As 35 years of anecdotal evidence clearly counts for something, I'm happy to accept that you have exhausted your arguments in this matter.
And there’s the rub, Mike: it’s 35 years of anecdotal evidence against empirical data from quite a number of sources.
Yes, anecdotal evidence can count for something. In fact, I’ve used it myself, as a one time passenger of the Maryborough Express Maxi Taxi, an anecdote which leads me to draw the conclusion that the current service beyond Ballarat is an almost criminal waste of funds.
The real value of the anecdote, though, lies in showing that its implications and underlying assumptions match those backed up by hard evidence.
On that note, let’s address the fallacy that the Ballarat patronage explosion provides grounds for a rail service to Mildura.
The Ballarat-Melbourne journey is now - regardless of its history - an achievable commute by both train and car. This means that the factors contributing to patronage growth are necessarily factors which improve the commuter journey in some way.
I think you’ll happily concede that Mildura will never be “commutable” to either Melbourne or a closer centre such as Ballarat by land transport. (The only mode which would possibly enable this is a true high-speed train, which I’m sure you will agree is outside the scope of this discussion due to the prohibitively high capex required.)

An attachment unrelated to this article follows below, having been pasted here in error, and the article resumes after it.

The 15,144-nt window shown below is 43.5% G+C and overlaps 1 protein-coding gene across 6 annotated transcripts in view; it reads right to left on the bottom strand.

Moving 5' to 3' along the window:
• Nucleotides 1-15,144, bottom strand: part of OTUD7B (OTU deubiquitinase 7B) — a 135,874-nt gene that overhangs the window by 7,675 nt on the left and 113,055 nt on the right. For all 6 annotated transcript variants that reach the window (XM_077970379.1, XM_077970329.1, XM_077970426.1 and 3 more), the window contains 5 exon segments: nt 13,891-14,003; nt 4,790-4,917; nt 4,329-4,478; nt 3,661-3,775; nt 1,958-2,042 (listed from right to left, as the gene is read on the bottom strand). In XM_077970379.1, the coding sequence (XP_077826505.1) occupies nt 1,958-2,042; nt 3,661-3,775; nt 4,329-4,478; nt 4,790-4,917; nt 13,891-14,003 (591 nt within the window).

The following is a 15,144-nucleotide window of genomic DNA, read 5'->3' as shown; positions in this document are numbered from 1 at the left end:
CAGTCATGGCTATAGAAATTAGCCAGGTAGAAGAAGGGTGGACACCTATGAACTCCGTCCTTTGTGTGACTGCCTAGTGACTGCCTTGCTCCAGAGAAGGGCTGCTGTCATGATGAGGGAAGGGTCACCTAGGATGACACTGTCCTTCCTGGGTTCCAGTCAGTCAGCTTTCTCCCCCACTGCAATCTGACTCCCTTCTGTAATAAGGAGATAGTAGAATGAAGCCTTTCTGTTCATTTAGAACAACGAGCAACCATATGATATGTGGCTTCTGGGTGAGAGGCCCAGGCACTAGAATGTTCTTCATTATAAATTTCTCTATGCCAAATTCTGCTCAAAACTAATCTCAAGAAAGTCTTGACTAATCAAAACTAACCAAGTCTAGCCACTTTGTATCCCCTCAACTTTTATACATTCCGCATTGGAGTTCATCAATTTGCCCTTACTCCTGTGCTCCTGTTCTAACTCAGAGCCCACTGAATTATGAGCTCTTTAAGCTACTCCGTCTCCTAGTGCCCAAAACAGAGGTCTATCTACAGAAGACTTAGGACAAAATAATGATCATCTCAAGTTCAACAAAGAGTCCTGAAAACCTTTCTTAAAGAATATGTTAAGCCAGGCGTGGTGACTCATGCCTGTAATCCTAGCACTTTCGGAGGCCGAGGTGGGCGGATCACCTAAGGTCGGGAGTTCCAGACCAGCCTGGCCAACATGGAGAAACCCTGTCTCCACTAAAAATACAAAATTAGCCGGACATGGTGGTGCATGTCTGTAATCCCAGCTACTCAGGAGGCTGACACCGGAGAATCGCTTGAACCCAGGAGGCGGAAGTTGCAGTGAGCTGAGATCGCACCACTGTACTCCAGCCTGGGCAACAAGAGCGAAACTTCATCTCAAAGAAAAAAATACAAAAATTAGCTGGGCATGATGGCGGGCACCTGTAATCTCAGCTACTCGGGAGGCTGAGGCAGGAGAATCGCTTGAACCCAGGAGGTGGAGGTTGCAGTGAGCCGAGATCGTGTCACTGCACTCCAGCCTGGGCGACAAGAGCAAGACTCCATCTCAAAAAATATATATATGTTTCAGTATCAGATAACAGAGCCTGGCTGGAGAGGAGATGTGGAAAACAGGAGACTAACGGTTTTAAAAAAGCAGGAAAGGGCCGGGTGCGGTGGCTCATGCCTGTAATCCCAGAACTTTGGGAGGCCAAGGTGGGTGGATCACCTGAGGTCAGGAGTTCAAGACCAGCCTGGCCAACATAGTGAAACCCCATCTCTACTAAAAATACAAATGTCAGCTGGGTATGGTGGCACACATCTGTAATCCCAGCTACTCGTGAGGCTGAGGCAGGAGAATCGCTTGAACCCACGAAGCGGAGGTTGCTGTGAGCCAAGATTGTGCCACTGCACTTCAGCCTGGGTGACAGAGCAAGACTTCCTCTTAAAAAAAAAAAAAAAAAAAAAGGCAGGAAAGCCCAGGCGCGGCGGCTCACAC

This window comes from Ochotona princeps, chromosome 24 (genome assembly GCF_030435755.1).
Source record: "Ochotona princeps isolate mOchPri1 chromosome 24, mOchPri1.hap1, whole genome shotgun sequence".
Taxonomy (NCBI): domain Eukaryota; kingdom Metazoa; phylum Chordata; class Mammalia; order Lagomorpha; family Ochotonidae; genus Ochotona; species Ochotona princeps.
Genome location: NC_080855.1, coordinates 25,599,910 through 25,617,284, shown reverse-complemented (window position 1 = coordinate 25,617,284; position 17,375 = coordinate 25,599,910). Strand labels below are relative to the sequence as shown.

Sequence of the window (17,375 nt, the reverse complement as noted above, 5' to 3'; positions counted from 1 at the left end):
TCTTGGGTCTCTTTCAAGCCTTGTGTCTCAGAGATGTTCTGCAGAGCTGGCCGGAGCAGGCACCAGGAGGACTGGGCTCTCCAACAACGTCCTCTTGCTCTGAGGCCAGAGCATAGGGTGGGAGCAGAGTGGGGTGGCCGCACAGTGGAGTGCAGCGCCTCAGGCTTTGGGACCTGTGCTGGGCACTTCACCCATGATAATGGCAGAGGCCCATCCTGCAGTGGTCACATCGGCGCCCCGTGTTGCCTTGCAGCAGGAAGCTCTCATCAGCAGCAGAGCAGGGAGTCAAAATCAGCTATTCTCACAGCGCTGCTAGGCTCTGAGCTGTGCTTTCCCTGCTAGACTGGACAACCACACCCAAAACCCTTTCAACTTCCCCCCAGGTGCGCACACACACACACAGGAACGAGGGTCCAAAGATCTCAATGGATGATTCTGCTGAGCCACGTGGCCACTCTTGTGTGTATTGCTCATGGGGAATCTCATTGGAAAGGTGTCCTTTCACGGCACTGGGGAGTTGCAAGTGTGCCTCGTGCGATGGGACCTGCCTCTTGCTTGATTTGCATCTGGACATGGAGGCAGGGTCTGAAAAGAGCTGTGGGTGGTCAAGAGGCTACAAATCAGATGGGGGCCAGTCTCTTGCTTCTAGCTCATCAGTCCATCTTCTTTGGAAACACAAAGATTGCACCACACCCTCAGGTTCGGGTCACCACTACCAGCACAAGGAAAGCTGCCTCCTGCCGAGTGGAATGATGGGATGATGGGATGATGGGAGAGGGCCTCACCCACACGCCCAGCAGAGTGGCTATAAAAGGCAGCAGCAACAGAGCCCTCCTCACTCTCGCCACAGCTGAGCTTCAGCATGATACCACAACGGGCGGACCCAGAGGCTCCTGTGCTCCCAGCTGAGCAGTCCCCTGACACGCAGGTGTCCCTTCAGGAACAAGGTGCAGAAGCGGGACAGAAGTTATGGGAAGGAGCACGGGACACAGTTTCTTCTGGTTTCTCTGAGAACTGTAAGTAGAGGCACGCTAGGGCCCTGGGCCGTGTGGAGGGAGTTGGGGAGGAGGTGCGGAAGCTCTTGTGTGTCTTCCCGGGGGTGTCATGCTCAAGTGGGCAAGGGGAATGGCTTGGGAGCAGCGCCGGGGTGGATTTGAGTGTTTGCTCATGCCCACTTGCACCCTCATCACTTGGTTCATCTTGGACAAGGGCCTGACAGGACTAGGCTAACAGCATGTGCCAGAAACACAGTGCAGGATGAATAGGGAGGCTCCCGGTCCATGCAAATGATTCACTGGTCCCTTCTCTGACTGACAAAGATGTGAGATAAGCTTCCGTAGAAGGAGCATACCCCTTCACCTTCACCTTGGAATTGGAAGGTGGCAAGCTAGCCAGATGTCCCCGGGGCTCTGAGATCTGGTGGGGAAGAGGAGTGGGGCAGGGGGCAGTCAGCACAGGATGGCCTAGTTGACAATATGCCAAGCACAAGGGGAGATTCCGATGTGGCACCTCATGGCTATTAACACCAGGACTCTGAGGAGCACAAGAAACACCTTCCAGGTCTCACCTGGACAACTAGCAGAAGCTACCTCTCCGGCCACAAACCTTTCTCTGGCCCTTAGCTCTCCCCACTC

The underlying market for a Mildura train is therefore fundamentally different to the Ballarat service, and it’s foolish to make superficial “build it and they will come” comparisons as a consequence. It’s analogous to arguing that the next 100 years of development of the suburban rail network should focus on an area the size of the Paris Metro, when the urban form of Melbourne clearly demands other solutions.
With that in mind we turn to the anecdotal evidence more closely linked to the provision of a long-haul train service using mostly existing infrastructure.
I’ve supplied a number of reports and statistics which I consider relevant to my case that the market for this train simply does not exist. As an extension, I argue that Mildura’s public transport needs are being met quite well compared to benchmarks, and that development of a rail service in any case does not meet the most pressing connectivity needs.
I politely challenge you to present some rigorous analysis which supports your case: that is, a growing market for travel to and from Melbourne, coupled with positive feedback as a result of some specific aspect of the train.
I’m very happy to concede that such evidence may exist, particularly in the form of The Prospector
and its exceptional patronage. In fact, I am trying to inform myself about the circumstances which create such patronage as I would be very happy to invest in the Mildura service knowing it could produce similar passenger numbers (I believe this would demonstrate a genuine social need regardless of any economic criteria). On this, however, for now, the onus remains on you.